Dried flounder is available in some Asian specialty stores. Although it is a specialty item that’s hard to get if you are not in Hong Kong or Southern China, it is one of the best-kept secrets of the renowned wonton store in Hong Kong. First, dry the fish under the sun, then fry until completely dry. Then, the fish is powdered. (Use dry anchovies as the substitutes are the next best thing).
The wonton and easy wonton soup recipe
- 400 g pork, ,80% lean, 20% fat
- 400 g shrimp, ,whole piece, soak with one teaspoon of salt and 1/2 teaspoon of baking soda
- 1/2 stalk leek, , chopped, optional 韭黄, or substitute with scallion
- 1 teaspoon flounder powder
- 1 teaspoon dry shrimps, , pound into powder
- 1 teaspoon ground white pepper
- 1 tablespoon cornstarch
- 1/3 egg
- 2 teaspoons salt
- 10 g sugar
- 4 teaspoons light soy sauce
- 1 packet wonton wrapper
For wonton soup
- 750 g pork bone
- 30 g dry flounder
- 150 g shrimp shells, cleaned
- 20 g dry shrimps
- 30 g ginger, sliced
- 2 stalk scallions
- 4 teaspoons salt
- 1 teaspoon ground white pepper
- 2 liters water
- Remove the shrimp shell and deveined.
- Add a teaspoon of salt and 1/2 teaspoon of baking soda to the shrimps, soak for 15 minutes.
- Clean the shrimps under running water until the water becomes clear.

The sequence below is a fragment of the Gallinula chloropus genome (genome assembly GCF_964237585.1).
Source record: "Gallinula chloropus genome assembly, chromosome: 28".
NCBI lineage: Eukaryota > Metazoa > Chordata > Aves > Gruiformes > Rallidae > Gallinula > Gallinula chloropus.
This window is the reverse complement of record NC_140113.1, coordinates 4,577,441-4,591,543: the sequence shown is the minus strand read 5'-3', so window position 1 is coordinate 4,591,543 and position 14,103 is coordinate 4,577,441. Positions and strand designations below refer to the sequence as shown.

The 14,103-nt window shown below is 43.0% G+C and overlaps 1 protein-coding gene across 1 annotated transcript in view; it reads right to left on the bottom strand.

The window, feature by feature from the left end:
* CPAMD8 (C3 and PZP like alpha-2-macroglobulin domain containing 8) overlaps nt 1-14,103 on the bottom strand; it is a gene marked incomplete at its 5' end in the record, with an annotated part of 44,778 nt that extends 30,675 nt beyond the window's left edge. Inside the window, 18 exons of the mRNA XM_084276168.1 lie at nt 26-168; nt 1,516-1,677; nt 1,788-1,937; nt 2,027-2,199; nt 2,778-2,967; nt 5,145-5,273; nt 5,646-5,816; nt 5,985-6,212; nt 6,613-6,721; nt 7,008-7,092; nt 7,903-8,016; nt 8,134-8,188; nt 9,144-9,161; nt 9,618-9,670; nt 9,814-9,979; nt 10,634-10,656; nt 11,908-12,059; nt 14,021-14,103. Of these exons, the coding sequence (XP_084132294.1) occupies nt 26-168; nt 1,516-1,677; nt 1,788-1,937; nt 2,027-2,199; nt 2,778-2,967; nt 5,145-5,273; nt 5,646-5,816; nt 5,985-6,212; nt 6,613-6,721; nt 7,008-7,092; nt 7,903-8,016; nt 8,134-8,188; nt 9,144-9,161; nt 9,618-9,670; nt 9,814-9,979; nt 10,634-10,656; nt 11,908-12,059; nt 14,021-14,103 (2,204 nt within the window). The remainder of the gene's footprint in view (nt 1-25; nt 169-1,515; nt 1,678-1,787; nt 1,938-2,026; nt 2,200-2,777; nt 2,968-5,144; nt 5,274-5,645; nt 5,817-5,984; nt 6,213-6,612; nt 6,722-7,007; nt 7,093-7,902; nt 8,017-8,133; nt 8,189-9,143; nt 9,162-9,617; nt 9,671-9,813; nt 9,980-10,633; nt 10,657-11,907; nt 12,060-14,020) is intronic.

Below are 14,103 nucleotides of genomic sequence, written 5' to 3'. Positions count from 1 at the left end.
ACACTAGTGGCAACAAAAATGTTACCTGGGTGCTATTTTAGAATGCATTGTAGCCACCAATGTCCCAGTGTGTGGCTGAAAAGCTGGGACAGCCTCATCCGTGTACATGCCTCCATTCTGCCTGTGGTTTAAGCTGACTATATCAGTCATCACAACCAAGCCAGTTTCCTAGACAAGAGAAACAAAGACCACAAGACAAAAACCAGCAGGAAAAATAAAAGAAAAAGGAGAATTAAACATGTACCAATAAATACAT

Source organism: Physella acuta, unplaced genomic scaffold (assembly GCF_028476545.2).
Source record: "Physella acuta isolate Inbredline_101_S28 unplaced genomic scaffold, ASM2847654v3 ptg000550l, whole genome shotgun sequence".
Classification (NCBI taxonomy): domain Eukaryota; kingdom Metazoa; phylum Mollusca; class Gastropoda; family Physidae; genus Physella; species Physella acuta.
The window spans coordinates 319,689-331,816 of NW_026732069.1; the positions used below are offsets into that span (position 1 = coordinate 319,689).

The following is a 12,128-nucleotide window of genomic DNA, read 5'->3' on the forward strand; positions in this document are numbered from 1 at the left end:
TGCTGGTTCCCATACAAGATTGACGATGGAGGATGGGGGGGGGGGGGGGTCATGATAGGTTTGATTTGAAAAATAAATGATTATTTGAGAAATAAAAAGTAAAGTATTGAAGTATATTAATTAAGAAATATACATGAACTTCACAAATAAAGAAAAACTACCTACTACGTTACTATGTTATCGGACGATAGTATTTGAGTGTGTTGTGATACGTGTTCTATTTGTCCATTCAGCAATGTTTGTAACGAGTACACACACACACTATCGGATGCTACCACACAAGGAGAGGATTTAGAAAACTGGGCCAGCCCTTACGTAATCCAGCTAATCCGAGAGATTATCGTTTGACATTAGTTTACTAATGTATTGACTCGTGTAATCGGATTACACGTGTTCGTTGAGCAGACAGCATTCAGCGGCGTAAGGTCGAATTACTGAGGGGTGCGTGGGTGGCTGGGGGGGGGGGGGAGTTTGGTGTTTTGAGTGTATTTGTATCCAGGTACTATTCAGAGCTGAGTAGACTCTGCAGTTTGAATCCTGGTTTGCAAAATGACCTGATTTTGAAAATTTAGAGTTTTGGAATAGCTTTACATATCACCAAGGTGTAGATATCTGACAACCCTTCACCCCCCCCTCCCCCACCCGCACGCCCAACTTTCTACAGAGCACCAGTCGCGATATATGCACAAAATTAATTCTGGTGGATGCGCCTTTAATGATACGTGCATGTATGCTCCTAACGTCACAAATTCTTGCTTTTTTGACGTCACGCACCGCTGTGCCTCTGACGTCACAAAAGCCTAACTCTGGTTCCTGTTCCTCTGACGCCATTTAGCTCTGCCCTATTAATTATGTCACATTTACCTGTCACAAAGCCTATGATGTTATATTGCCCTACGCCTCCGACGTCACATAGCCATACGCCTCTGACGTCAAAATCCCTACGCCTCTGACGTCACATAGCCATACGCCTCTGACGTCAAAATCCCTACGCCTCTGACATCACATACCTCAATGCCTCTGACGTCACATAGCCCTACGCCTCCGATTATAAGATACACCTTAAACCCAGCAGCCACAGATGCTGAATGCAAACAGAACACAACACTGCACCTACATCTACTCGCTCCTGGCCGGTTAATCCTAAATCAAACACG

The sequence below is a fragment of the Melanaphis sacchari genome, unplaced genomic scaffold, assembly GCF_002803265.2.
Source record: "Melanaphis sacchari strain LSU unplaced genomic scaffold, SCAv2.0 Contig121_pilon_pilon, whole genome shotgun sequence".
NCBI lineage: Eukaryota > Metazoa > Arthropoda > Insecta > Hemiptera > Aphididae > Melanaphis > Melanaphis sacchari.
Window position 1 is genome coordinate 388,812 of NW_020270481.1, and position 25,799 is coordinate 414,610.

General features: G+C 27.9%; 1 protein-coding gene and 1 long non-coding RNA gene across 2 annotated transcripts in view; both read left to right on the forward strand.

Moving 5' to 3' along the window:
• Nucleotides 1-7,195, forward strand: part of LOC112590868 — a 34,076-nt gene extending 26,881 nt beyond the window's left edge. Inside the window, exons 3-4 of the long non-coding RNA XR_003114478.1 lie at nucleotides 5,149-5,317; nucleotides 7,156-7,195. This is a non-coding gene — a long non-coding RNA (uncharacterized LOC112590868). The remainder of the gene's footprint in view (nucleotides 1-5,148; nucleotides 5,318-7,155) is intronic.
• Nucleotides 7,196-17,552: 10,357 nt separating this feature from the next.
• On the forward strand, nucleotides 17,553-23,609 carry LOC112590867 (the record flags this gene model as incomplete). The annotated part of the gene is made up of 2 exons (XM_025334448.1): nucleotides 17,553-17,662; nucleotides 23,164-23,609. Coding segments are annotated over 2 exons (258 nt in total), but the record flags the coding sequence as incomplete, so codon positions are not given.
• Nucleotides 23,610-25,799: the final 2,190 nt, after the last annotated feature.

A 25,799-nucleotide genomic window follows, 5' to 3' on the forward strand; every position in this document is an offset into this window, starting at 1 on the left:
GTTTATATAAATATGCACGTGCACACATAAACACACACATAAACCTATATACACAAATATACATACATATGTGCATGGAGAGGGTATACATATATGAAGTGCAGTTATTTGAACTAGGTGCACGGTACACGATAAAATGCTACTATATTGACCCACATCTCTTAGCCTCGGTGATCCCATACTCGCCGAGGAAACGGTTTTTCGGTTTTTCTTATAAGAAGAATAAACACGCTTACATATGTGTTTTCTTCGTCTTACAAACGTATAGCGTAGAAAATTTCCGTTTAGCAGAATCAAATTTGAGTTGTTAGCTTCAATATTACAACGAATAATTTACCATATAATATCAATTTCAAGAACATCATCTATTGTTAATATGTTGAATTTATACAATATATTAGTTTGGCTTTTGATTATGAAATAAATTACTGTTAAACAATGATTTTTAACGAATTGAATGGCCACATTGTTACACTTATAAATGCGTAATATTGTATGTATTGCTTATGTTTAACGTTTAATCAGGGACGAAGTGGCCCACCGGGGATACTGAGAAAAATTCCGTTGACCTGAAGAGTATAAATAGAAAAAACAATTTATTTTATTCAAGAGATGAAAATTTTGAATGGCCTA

- Drain off the excess water and keep it dry by leaving it on a piece of kitchen paper.
- Mince the pork coarsely.
- Combine all the ingredients until it becomes sticky. Keep it refrigerated for fifteen minutes before wrapping the wonton.
- Place the filling at the center of the wonton skin. Fold the two opposite corners of the skin together. Squeeze the wonton very lightly to let the skin adhere to the filling, leaving part of the wonton skin hanging freely.
For wonton soup
- Blanch the pork bone in boiling water for five minutes. Removed and scrub clean.
- Fill the stockpot with cold water, put all the ingredients in the water. The level of water should just enough to submerge all the ingredients.
- Bring the water to a boil over high heat.
- Once the water is boiling, reduce to bare simmer for three hours.
- Skim away the scum floating on the surface from time to time.
- Remove the bones.
- Strain through a wire mesh strainer to get a clear soup.
- Season with light soy sauce, salt, and ground white pepper.
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Serving Size:4 bowls 5 wontons each
Amount Per Serving: Calories: 946Total Fat: 43gSaturated Fat: 15gTrans Fat: 0gUnsaturated Fat: 23gCholesterol: 576mgSodium: 5815mgCarbohydrates: 18gFiber: 1gSugar: 3gProtein: 113g
This data was provided and calculated by Nutritionix on 3/26/2019
7. The wonton wrappers and the noodles